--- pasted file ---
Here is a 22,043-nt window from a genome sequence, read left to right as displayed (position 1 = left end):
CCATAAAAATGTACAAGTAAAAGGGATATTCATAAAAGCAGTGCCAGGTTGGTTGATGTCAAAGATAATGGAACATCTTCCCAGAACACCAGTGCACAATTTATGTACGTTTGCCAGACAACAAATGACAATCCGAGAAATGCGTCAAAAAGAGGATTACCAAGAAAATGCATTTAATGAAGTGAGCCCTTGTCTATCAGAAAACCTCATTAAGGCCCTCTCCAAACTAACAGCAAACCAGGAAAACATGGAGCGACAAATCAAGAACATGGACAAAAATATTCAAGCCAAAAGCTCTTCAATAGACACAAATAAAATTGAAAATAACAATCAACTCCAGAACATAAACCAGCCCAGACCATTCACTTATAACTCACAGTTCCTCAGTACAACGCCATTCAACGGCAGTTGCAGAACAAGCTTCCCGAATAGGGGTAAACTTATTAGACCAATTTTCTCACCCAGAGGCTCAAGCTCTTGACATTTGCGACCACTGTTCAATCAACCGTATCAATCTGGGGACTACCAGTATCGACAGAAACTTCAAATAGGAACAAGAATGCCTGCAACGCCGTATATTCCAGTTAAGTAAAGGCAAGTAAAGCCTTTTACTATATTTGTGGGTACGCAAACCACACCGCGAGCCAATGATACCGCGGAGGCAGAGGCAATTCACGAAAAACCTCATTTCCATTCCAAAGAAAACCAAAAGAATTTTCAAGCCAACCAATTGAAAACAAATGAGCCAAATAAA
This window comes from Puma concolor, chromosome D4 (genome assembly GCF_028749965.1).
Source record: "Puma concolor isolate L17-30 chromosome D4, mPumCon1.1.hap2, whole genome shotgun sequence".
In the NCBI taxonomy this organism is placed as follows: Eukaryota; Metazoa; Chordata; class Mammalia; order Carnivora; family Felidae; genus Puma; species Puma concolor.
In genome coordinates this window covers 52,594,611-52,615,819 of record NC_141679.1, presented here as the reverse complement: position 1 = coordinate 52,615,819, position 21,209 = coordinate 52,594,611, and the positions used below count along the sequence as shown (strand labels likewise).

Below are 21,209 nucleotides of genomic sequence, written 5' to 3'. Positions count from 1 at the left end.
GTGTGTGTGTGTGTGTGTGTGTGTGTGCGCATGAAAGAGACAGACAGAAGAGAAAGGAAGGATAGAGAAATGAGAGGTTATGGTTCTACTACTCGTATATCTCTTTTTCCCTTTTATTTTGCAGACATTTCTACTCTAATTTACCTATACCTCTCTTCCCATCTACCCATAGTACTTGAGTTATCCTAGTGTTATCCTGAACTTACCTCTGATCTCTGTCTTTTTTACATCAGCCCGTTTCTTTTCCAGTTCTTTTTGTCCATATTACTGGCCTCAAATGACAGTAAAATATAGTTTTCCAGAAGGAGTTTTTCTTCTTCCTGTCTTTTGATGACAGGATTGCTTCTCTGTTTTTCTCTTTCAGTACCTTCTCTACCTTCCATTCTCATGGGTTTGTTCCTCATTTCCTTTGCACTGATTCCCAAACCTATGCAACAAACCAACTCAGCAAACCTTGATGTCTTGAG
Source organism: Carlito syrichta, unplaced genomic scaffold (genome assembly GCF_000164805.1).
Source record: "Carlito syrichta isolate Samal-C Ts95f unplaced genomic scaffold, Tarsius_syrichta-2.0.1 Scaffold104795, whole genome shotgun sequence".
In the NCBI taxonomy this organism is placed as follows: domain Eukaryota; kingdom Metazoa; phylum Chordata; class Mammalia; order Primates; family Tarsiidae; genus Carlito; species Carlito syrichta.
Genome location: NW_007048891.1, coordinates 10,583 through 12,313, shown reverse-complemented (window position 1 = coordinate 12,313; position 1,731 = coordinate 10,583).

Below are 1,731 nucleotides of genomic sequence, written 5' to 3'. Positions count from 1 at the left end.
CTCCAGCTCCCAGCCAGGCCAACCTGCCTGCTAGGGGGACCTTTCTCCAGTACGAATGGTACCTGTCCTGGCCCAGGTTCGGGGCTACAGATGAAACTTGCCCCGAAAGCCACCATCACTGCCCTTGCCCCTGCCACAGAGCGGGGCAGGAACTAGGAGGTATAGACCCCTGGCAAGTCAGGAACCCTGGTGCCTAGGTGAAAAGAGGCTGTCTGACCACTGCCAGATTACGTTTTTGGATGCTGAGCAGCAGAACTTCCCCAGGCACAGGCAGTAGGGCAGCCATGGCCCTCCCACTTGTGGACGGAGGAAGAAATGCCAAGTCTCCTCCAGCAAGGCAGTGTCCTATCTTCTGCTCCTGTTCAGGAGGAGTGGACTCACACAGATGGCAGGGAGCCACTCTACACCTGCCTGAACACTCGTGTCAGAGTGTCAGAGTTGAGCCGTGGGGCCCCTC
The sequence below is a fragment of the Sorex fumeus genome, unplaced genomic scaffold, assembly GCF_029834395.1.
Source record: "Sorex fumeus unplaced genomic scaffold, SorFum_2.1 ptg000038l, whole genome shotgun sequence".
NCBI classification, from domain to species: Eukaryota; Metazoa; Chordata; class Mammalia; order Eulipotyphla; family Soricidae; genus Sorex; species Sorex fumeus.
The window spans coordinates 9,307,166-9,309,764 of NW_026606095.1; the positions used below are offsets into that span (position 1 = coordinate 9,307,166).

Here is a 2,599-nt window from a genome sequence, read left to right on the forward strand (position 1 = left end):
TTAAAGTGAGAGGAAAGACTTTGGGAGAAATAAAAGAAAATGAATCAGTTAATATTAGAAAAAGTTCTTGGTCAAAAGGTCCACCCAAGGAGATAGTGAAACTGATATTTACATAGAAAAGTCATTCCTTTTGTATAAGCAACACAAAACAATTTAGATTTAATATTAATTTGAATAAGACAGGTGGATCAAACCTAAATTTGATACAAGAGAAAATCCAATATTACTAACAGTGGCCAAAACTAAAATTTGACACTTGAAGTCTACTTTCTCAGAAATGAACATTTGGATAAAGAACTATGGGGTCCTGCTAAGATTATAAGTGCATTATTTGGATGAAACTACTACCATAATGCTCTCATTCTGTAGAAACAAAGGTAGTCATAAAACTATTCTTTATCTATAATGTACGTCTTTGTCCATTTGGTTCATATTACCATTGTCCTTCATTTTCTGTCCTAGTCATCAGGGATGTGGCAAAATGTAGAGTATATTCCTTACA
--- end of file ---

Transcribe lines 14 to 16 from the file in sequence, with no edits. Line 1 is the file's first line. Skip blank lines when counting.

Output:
CTCCAGCTCCCAGCCAGGCCAACCTGCCTGCTAGGGGGACCTTTCTCCAGTACGAATGGTACCTGTCCTGGCCCAGGTTCGGGGCTACAGATGAAACTTGCCCCGAAAGCCACCATCACTGCCCTTGCCCCTGCCACAGAGCGGGGCAGGAACTAGGAGGTATAGACCCCTGGCAAGTCAGGAACCCTGGTGCCTAGGTGAAAAGAGGCTGTCTGACCACTGCCAGATTACGTTTTTGGATGCTGAGCAGCAGAACTTCCCCAGGCACAGGCAGTAGGGCAGCCATGGCCCTCCCACTTGTGGACGGAGGAAGAAATGCCAAGTCTCCTCCAGCAAGGCAGTGTCCTATCTTCTGCTCCTGTTCAGGAGGAGTGGACTCACACAGATGGCAGGGAGCCACTCTACACCTGCCTGAACACTCGTGTCAGAGTGTCAGAGTTGAGCCGTGGGGCCCCTC
The sequence below is a fragment of the Sorex fumeus genome, unplaced genomic scaffold, assembly GCF_029834395.1.
Source record: "Sorex fumeus unplaced genomic scaffold, SorFum_2.1 ptg000038l, whole genome shotgun sequence".